The holiday season is upon us and I've been thinking a lot about the kinds of traditions I want to pass on to my son. When I was a kid, I grew up celebrating Channukah with my father and his side of the family. And although I never had a bat mitzvah and cannot read Hebrew, I have always culturally identified with my Jewish heritage. On my mother's side with Italian ancestry, we celebrated Christmas. Growing up in my full Italian grandfather's home instilled in me a deep connection with our Italian heritage. And thus, it was never strange to me to honor both cultures and celebrate both holidays. I still very much identify with both of my Italian and Jewish ancestry, and want to instill this identity in my son as well.
Camilo is nearly ten months old and just the perfect age to enjoy the holidays. He's smart and mobile—nearly walking already—and I just know he is going to get excited when we light the Menorah and decorate the Christmas tree.
My husband and I plan to celebrate all eight nights of Channukah, teaching him the blessing we say over the candles, eating traditional Jewish cuisine and opening one gift on each night. As a child, my father always bestowed upon us the gift of music for Channukah. I can remember many years that the gift my sisters and I all opened on the first night was always a CD. One year in particular, we all received a different Beatles album. Although most music is downloaded nowadays and Camilo wouldn't know what to do with a CD other than put it in his mouth, I still love the idea of carrying on the tradition of giving music. Camilo is already in love with music and I know that as the years pass, he will grow to appreciate the gift of music more and more—just as I did when I was young.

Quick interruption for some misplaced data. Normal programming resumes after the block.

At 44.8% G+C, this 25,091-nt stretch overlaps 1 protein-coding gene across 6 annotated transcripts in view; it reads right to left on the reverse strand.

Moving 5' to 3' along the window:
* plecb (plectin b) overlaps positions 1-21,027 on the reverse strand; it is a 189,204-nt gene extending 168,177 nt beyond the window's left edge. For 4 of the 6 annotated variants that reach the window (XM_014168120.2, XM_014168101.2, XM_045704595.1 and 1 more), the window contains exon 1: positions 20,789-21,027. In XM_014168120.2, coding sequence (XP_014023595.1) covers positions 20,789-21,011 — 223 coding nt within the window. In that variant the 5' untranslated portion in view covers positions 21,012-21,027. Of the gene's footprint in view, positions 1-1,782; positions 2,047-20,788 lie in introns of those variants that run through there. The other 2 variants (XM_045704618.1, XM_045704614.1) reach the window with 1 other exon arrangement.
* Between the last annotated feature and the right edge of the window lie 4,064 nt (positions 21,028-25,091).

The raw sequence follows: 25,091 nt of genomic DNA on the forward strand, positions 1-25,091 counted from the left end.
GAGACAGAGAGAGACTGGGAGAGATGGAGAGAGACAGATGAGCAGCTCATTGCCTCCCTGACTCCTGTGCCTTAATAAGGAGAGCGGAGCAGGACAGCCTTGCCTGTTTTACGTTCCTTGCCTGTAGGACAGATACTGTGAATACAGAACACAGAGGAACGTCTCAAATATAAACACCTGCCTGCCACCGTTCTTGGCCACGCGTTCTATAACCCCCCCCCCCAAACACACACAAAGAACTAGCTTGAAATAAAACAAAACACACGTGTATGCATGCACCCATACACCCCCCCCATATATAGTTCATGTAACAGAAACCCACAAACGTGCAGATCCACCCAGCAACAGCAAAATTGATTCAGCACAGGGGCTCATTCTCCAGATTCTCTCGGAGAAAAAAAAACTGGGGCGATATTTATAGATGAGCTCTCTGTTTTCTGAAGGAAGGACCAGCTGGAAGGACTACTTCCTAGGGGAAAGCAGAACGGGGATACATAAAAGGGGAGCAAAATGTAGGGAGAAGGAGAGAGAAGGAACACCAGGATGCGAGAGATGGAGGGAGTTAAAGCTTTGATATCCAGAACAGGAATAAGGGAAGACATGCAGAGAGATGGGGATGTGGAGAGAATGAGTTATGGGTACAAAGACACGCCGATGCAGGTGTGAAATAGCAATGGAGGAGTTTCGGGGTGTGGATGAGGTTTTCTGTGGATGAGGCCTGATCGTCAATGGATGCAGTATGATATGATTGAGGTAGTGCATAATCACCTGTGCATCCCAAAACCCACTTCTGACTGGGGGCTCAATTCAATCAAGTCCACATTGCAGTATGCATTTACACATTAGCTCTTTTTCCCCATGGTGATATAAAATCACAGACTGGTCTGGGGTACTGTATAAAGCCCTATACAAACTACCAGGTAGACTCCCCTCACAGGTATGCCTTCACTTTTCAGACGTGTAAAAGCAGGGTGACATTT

For Christmas, my mother always gave us a gift on Christmas Eve (in addition, of course, to our Christmas Day presents). The traditional Christmas Eve gift was always pajamas. She has been doing this for more than 30 years. I am beyond excited to continue this tradition with Camilo! There's something so special about putting on a new, snuggly pair of pajamas on Christmas Eve as you get into bed, excited for Christmas morning. In our Italian family, a lot of our Christmas traditions revolve around food. For instance, when I was a child lasagne was the dish of choice for Christmas Eve. And as I have become an adult, my mother, sisters and I have started the tradition of making quiches for breakfast on Christmas Day. Although this year will be a little different—because I can't eat dairy, gluten or eggs still—I do still want to carry on these culinary traditions in the years to come. Camilo and I won't be dairy/gluten/egg-free forever!